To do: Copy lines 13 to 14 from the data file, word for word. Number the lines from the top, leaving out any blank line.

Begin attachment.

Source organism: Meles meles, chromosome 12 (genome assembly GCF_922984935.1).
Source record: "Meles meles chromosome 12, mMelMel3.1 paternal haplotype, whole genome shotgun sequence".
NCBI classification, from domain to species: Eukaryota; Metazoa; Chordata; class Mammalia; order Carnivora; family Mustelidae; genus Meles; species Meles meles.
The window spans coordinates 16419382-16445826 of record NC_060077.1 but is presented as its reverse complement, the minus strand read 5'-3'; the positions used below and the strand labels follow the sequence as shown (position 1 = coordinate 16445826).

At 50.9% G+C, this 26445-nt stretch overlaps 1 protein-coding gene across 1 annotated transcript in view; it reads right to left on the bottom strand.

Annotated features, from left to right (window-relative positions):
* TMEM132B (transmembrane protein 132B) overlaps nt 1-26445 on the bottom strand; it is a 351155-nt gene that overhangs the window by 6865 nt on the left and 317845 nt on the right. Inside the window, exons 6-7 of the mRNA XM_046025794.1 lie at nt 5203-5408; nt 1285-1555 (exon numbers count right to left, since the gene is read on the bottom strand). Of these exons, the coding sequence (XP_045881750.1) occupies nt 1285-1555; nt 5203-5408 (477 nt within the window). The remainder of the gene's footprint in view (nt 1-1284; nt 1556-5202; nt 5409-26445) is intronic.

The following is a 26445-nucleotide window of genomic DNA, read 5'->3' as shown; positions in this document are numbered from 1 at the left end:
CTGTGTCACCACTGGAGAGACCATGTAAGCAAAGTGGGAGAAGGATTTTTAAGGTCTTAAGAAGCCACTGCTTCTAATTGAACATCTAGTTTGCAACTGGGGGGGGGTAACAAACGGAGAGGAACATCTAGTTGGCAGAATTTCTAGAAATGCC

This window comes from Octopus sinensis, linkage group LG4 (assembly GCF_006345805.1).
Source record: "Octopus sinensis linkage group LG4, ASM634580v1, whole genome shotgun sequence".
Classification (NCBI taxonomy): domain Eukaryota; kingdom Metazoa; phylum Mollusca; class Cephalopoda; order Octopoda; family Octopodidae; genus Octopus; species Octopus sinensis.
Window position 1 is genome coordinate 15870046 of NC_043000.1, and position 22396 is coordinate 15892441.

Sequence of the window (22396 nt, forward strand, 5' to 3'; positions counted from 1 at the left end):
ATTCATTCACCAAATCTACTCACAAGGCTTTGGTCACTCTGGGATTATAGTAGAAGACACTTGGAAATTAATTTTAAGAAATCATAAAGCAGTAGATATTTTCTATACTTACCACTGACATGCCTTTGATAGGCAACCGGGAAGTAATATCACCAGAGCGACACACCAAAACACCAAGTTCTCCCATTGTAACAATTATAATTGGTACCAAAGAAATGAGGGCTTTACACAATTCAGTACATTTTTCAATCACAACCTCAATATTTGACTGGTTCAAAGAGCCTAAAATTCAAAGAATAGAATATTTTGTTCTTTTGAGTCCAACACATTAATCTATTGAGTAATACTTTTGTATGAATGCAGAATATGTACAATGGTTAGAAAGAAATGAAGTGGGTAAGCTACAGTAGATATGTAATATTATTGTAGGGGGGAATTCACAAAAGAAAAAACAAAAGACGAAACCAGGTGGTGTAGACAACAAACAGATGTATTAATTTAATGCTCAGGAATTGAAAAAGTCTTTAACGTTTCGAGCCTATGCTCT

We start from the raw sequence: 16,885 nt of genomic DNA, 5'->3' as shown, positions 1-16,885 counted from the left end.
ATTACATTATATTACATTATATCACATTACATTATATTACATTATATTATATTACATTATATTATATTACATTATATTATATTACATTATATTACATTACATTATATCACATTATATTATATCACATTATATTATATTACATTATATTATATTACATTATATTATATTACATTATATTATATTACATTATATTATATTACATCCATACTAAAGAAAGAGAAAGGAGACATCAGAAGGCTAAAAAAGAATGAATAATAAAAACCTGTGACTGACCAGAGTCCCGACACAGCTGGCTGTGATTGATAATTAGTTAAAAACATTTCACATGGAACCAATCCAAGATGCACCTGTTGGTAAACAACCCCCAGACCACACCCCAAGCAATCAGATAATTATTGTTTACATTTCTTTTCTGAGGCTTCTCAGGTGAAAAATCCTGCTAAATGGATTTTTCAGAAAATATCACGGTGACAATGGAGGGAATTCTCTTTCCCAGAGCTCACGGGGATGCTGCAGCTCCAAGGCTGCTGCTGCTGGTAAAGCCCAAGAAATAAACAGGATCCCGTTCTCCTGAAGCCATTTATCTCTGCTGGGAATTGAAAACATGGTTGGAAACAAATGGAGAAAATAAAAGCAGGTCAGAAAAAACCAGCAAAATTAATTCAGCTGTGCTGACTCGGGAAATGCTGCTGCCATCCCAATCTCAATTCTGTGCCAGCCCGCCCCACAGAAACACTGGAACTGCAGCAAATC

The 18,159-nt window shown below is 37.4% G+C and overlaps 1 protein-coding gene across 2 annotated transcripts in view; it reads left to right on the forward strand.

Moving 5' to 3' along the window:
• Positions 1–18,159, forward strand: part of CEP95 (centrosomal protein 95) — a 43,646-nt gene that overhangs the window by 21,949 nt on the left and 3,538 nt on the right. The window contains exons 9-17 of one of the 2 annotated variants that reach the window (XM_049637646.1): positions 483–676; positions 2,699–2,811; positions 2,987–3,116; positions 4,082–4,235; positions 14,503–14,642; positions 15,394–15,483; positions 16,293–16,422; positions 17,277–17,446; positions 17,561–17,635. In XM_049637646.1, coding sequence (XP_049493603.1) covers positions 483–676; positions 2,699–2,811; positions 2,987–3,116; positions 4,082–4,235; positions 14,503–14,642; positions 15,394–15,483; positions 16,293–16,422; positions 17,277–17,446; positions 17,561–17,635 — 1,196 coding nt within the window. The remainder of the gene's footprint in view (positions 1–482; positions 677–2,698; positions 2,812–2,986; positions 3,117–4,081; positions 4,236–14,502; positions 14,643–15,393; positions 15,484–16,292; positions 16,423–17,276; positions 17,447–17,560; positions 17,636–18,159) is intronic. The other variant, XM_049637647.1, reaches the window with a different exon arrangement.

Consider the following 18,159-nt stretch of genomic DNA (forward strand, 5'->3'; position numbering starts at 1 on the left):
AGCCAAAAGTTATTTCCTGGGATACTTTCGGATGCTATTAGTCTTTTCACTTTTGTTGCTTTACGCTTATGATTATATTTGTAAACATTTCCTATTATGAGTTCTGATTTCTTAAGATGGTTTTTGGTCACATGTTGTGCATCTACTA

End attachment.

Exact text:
Window position 1 is genome coordinate 15870046 of NC_043000.1, and position 22396 is coordinate 15892441.

Sequence of the window (22396 nt, forward strand, 5' to 3'; positions counted from 1 at the left end):